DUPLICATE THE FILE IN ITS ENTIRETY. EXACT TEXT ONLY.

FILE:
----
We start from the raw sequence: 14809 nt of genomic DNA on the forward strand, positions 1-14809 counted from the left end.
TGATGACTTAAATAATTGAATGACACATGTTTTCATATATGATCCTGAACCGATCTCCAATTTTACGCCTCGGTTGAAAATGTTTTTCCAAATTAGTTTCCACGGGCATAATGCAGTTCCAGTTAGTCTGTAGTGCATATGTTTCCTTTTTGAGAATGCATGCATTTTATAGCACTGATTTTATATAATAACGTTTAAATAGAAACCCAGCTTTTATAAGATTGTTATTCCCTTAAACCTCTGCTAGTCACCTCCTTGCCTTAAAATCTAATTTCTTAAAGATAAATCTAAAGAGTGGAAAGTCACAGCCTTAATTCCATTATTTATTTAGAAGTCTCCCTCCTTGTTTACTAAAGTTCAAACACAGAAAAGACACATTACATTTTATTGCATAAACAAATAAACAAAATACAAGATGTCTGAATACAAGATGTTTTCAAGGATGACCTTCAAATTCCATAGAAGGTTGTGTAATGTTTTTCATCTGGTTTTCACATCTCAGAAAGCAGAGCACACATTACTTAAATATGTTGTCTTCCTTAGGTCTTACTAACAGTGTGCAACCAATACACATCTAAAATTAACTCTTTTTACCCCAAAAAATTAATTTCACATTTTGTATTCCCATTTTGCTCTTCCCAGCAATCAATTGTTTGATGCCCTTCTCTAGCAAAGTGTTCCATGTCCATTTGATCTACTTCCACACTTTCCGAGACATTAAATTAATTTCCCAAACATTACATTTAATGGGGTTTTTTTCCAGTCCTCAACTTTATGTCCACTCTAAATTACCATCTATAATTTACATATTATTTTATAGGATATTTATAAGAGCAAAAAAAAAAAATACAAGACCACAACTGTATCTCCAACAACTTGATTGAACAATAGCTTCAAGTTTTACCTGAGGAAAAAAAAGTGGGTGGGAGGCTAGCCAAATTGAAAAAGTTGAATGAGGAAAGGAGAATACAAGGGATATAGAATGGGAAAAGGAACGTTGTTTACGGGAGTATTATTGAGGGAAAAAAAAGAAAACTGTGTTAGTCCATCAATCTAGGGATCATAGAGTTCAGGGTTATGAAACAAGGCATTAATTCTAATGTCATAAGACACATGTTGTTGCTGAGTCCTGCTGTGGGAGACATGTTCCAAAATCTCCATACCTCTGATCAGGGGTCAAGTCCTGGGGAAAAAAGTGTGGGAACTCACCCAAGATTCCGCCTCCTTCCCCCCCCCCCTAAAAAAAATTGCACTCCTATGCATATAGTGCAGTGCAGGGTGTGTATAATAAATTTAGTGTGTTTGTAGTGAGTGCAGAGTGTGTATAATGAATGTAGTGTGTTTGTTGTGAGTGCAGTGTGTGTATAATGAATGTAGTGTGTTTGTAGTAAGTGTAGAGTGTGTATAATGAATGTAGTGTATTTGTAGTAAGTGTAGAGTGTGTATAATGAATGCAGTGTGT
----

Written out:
We start from the raw sequence: 14809 nt of genomic DNA on the forward strand, positions 1-14809 counted from the left end.
TGATGACTTAAATAATTGAATGACACATGTTTTCATATATGATCCTGAACCGATCTCCAATTTTACGCCTCGGTTGAAAATGTTTTTCCAAATTAGTTTCCACGGGCATAATGCAGTTCCAGTTAGTCTGTAGTGCATATGTTTCCTTTTTGAGAATGCATGCATTTTATAGCACTGATTTTATATAATAACGTTTAAATAGAAACCCAGCTTTTATAAGATTGTTATTCCCTTAAACCTCTGCTAGTCACCTCCTTGCCTTAAAATCTAATTTCTTAAAGATAAATCTAAAGAGTGGAAAGTCACAGCCTTAATTCCATTATTTATTTAGAAGTCTCCCTCCTTGTTTACTAAAGTTCAAACACAGAAAAGACACATTACATTTTATTGCATAAACAAATAAACAAAATACAAGATGTCTGAATACAAGATGTTTTCAAGGATGACCTTCAAATTCCATAGAAGGTTGTGTAATGTTTTTCATCTGGTTTTCACATCTCAGAAAGCAGAGCACACATTACTTAAATATGTTGTCTTCCTTAGGTCTTACTAACAGTGTGCAACCAATACACATCTAAAATTAACTCTTTTTACCCCAAAAAATTAATTTCACATTTTGTATTCCCATTTTGCTCTTCCCAGCAATCAATTGTTTGATGCCCTTCTCTAGCAAAGTGTTCCATGTCCATTTGATCTACTTCCACACTTTCCGAGACATTAAATTAATTTCCCAAACATTACATTTAATGGGGTTTTTTTCCAGTCCTCAACTTTATGTCCACTCTAAATTACCATCTATAATTTACATATTATTTTATAGGATATTTATAAGAGCAAAAAAAAAAAATACAAGACCACAACTGTATCTCCAACAACTTGATTGAACAATAGCTTCAAGTTTTACCTGAGGAAAAAAAAGTGGGTGGGAGGCTAGCCAAATTGAAAAAGTTGAATGAGGAAAGGAGAATACAAGGGATATAGAATGGGAAAAGGAACGTTGTTTACGGGAGTATTATTGAGGGAAAAAAAAGAAAACTGTGTTAGTCCATCAATCTAGGGATCATAGAGTTCAGGGTTATGAAACAAGGCATTAATTCTAATGTCATAAGACACATGTTGTTGCTGAGTCCTGCTGTGGGAGACATGTTCCAAAATCTCCATACCTCTGATCAGGGGTCAAGTCCTGGGGAAAAAAGTGTGGGAACTCACCCAAGATTCCGCCTCCTTCCCCCCCCCCCTAAAAAAAATTGCACTCCTATGCATATAGTGCAGTGCAGGGTGTGTATAATAAATTTAGTGTGTTTGTAGTGAGTGCAGAGTGTGTATAATGAATGTAGTGTGTTTGTTGTGAGTGCAGTGTGTGTATAATGAATGTAGTGTGTTTGTAGTAAGTGTAGAGTGTGTATAATGAATGTAGTGTATTTGTAGTAAGTGTAGAGTGTGTATAATGAATGCAGTGTGT